Stories about Armenia from December, 2009
If the Armenian and Georgian blogospheres attracted most interest during 2008 after one disputed presidential election in the former and an albeit short war with Russia in the latter, Azerbaijan was the undoubted focus in 2009. In particular, youth activists quickly embraced both new and social media to spread their message online.
Ianyan interviews Anush Babajanyan, an Armenian photographer who particularly focuses on issues such as gender in Armenia and the homeless in the country's second largest city, Gyumri.
Ianyan waxes lyrically about its love of pomegranates, a fruit synonymous with many countries in and around the South Caucasus such as Armenia, Azerbaijan, Iran and Turkey.
An online project using new and social media to overcome negative stereotypes in the South Caucasus entered a second stage last week when two blogging Azerbaijani journalism students and a Georgian blogger joined in the initiative.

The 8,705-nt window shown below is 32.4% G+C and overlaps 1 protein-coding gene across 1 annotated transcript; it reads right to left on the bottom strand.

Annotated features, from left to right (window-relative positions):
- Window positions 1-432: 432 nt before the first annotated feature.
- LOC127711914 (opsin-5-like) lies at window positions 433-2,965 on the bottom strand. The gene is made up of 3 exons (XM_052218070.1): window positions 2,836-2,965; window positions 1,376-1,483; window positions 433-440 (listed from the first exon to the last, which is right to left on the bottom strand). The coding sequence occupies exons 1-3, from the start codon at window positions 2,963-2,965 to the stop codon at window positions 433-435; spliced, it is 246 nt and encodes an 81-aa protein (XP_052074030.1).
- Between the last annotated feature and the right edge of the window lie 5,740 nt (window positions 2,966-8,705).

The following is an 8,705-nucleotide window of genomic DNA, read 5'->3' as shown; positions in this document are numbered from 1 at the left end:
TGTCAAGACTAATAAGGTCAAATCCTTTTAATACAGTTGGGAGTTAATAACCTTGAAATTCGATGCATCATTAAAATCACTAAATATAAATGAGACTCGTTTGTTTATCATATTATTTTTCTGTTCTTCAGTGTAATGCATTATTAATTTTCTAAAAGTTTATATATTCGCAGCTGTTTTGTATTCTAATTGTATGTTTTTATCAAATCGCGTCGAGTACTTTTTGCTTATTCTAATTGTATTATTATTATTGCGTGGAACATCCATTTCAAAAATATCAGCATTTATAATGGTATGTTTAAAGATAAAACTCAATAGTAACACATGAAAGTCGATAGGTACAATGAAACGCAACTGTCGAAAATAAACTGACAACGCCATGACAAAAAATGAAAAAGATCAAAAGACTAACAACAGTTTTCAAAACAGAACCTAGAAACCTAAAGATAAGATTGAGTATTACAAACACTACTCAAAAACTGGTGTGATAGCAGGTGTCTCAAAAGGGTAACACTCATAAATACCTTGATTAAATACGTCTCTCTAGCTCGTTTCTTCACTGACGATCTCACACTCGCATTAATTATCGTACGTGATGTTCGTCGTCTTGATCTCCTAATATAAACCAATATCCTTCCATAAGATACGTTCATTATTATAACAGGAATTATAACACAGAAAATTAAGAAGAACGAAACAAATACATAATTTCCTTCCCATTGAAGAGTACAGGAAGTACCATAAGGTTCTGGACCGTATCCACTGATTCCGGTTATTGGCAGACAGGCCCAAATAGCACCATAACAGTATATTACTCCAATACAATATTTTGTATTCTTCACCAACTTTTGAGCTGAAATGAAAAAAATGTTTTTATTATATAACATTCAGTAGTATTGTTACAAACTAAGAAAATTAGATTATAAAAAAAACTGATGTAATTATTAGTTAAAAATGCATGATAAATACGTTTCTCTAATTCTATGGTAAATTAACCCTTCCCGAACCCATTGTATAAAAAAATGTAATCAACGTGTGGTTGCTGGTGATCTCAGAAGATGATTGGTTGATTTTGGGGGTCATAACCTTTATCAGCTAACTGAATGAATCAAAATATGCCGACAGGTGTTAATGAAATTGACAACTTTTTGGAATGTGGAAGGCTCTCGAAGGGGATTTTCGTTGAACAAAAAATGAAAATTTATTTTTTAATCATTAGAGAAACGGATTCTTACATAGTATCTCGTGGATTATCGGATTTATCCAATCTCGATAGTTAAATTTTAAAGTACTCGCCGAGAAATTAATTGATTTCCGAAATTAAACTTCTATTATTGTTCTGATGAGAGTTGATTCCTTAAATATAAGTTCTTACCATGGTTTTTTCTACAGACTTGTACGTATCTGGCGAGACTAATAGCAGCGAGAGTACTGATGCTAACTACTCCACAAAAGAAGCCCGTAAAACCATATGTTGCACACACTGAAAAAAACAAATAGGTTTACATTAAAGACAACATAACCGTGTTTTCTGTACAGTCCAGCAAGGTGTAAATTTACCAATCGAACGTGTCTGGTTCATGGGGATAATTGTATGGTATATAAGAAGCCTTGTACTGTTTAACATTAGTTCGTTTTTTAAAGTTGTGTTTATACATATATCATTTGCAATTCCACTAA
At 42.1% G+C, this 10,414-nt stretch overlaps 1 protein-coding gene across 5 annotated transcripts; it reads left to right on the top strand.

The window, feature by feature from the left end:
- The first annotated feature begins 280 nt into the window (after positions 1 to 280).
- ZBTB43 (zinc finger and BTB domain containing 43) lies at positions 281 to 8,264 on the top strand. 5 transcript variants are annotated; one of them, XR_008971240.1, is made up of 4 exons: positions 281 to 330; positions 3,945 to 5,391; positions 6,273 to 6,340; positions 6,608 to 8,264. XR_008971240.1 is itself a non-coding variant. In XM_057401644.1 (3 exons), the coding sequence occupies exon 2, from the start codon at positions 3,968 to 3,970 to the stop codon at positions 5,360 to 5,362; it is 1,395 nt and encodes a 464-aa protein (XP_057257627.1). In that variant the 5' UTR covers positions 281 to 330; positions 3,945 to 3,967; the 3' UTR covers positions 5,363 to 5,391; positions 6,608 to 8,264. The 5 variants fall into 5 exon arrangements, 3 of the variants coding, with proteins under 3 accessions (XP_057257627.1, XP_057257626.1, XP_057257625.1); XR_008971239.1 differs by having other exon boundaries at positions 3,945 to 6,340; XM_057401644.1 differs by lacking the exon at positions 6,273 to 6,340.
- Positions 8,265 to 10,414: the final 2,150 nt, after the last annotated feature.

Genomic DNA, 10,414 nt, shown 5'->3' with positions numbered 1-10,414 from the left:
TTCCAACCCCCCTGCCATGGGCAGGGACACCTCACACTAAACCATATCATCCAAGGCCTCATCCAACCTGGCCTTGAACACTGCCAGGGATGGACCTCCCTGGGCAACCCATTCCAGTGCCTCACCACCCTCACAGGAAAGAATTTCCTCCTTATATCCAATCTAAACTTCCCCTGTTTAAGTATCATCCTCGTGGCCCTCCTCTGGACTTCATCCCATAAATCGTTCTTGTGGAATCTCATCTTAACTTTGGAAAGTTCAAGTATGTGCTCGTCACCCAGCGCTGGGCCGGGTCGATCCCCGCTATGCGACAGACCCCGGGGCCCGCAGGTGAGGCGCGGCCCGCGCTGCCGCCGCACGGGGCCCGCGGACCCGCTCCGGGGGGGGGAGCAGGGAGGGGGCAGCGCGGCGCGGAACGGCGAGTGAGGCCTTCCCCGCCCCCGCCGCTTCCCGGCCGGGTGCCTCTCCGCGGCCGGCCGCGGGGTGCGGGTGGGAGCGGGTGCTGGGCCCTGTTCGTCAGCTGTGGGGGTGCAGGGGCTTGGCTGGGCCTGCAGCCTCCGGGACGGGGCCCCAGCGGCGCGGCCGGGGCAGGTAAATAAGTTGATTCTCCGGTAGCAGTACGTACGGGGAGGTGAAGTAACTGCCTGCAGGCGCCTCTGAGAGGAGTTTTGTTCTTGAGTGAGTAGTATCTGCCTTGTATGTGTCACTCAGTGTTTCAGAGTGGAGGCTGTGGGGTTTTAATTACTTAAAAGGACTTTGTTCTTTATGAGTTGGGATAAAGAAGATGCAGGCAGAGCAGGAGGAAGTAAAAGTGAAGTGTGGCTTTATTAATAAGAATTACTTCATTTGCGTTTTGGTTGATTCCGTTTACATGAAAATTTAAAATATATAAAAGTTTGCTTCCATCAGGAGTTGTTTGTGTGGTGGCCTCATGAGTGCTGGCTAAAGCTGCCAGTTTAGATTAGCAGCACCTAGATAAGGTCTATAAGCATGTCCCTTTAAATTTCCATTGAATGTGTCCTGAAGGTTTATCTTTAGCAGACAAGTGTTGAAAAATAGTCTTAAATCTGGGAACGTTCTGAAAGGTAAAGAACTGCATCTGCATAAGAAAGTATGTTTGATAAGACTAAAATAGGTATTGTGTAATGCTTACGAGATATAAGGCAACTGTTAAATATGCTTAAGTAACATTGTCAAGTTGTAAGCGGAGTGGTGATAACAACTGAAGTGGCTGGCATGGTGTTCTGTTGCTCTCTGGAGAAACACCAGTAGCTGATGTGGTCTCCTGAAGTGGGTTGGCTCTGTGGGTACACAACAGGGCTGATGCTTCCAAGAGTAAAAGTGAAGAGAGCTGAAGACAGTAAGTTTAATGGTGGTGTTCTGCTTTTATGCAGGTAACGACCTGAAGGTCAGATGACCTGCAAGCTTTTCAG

Ianyan hosts a guest post responding to nationalist perceptions of identity, culture and language. The entry concludes that all nations and ethnic groups absorb other influences, benefiting from such a reality greatly while also evolving into something with their own unique peculiarities.
Ianyan covers the 10th annual Armenian Music Awards in Los Angeles. The blog also live tweeted the event on her Twitter account.
Monday marked the 21st anniversary of the 1988 earthquake which devastated many areas in northern Armenia leaving around 25,000 dead and many more homeless. Bloggers examine conditions in the region more than two decades later.
The Armenian Observer comments on a human rights conference to be held this week in Yerevan, the Armenian capital, and questions the participation of one of the invited speakers. Before falling from grace with the current authorities, former Military Prosecutor Gagik Jahangirian was accused of violating the human rights of...